Sergi Aguilar Jardins de la Maternitat – Interior

Sergi Aguilar

Jardins de la Maternitat – Interior

Did you know that this sculpture was originally located in front of the Diputación Archives, and was moved to its current location to protect the underground tunnels that connect the pavilions to the kitchen? The artwork by Sergi Aguilar is intimately connected to the encompassing gardens of La Maternitat, its location in les Corts, and the value given to this space by its historical context.

Interior by Sergi Aguilar continually dialogues with his changing environment. Its metal lines trace a space that seems to transform between the shape of an open or closed book – depending on the visitor’s perspective – reminding us that the interpretation of history is subjective and the narrative can change depending on the visitor’s perspective and the moment it is seen.

Sergi Aguilar’s artwork arises from minimalism. During the 1970s, his investigations centered on the  relationship between the marble sculptural masses he created, with the space that surrounds them. During the 1980s his research concentrated on the emptiness of space itself. He explains that the persistence of the question “How to construct physical objects that proceed from, and in a way, refer to the purest immateriality?” is the common thread that runs through his entire artistic career spanning four decades.


To understand the relationship with its surrounding space, one needs to take into consideration the immateriality of Time and its effect on said environment. The “Maternity” gardens are located on the premises of the Provincial House of Maternity and Foundlings of Barcelona, the construction of which began just one year after the Universal Expo of 1888 and ten years before the annexing of Sants and les Corts to the city of Barcelona. During this time of social change coupled with economic and scientific advances, a series of pavilions specialized in maternity and infancy were built at a time when newborn mortality was very high. This institution was a benchmark for child welfare, where its teachers, appointed by the Provincial Council, replaced the traditional use of nuns in the education of children. It is also interesting to note that classes were given in Catalan – which was unusual for the time – and applied María Montessori’s pedagogical system (making this the first institution in the Spanish State to do so).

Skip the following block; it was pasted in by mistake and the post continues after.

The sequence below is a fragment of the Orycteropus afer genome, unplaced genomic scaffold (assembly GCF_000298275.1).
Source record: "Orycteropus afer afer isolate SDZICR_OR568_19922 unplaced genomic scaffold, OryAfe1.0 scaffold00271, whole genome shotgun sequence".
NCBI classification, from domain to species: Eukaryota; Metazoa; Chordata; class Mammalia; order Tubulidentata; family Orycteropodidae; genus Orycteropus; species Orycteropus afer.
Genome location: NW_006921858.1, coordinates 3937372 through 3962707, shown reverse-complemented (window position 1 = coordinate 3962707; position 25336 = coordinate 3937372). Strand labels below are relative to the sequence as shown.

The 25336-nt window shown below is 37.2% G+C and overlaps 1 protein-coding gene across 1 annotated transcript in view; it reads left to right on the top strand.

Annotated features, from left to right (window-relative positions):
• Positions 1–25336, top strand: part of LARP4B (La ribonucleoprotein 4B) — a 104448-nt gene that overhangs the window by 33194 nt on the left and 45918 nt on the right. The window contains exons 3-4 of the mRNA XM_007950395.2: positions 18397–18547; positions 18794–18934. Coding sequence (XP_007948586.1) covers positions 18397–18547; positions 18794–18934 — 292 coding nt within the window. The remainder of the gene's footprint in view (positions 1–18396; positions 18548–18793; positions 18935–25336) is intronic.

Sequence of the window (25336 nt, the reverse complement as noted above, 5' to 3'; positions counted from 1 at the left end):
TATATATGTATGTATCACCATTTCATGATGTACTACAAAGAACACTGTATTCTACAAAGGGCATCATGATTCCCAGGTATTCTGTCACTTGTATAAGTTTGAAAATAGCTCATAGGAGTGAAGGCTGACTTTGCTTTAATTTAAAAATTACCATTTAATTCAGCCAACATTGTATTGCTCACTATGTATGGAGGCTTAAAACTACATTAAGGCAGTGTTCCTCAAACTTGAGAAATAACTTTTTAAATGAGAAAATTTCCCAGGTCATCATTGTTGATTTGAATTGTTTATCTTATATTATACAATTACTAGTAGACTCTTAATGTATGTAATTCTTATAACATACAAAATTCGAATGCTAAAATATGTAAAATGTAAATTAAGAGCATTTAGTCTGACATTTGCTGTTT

In 1985, the Diputación de Barcelona reorganized and opened the enclosure to an urban park. The blue pavilion is the only one left with hospital use; the other pavilions have been rehabilitated to house public facilities and services. The Diputación Archives, facing Aguilar’s structure are located alongside a street dedicated to José Mejía Lequerica (Quito, 1775-Cádiz, 1813), an influential Creole professor and politician of Spanish descent from present-day Ecuador.

Just like Aguilar, Mejía Lequerica is known as a “supporter of the new”. He brought the ideals of Enlightenment and the French Constitution to the new Spanish Constitution (1813) during his time as a member of the Cortes de Cádiz where he became famous for his oratorical skills.



Sergi Agilar’s Interior can be found on the lawn just in front of the Diputacion’s Archives. Although within the grounds of the Maternity Gardens, the Archives are situated alongside the road dedicated to José Mejía Lequerica. The Fundació Suñol which presents an artwork by Teresa Gancedo is located at number 14 of that street.


Source texts: Breu història del recinte de Maternitat , Diputación de Barcelona, Sergi Aguilar. Reverso anverso (2015) comisariado por Valentín Roma en el MACBA, El inframundo de la Maternitat. Xavi Casinos (2018), Un siglo y medio en el umbral de la vida Patrycia Centeno (2004) ABC Catalunya, Wikipedia

Stock footage source: Arxiu Fotogràfic de Barcelona (AFB)

For more information on the other works of art participating in the exhibition, see Related exhibitions

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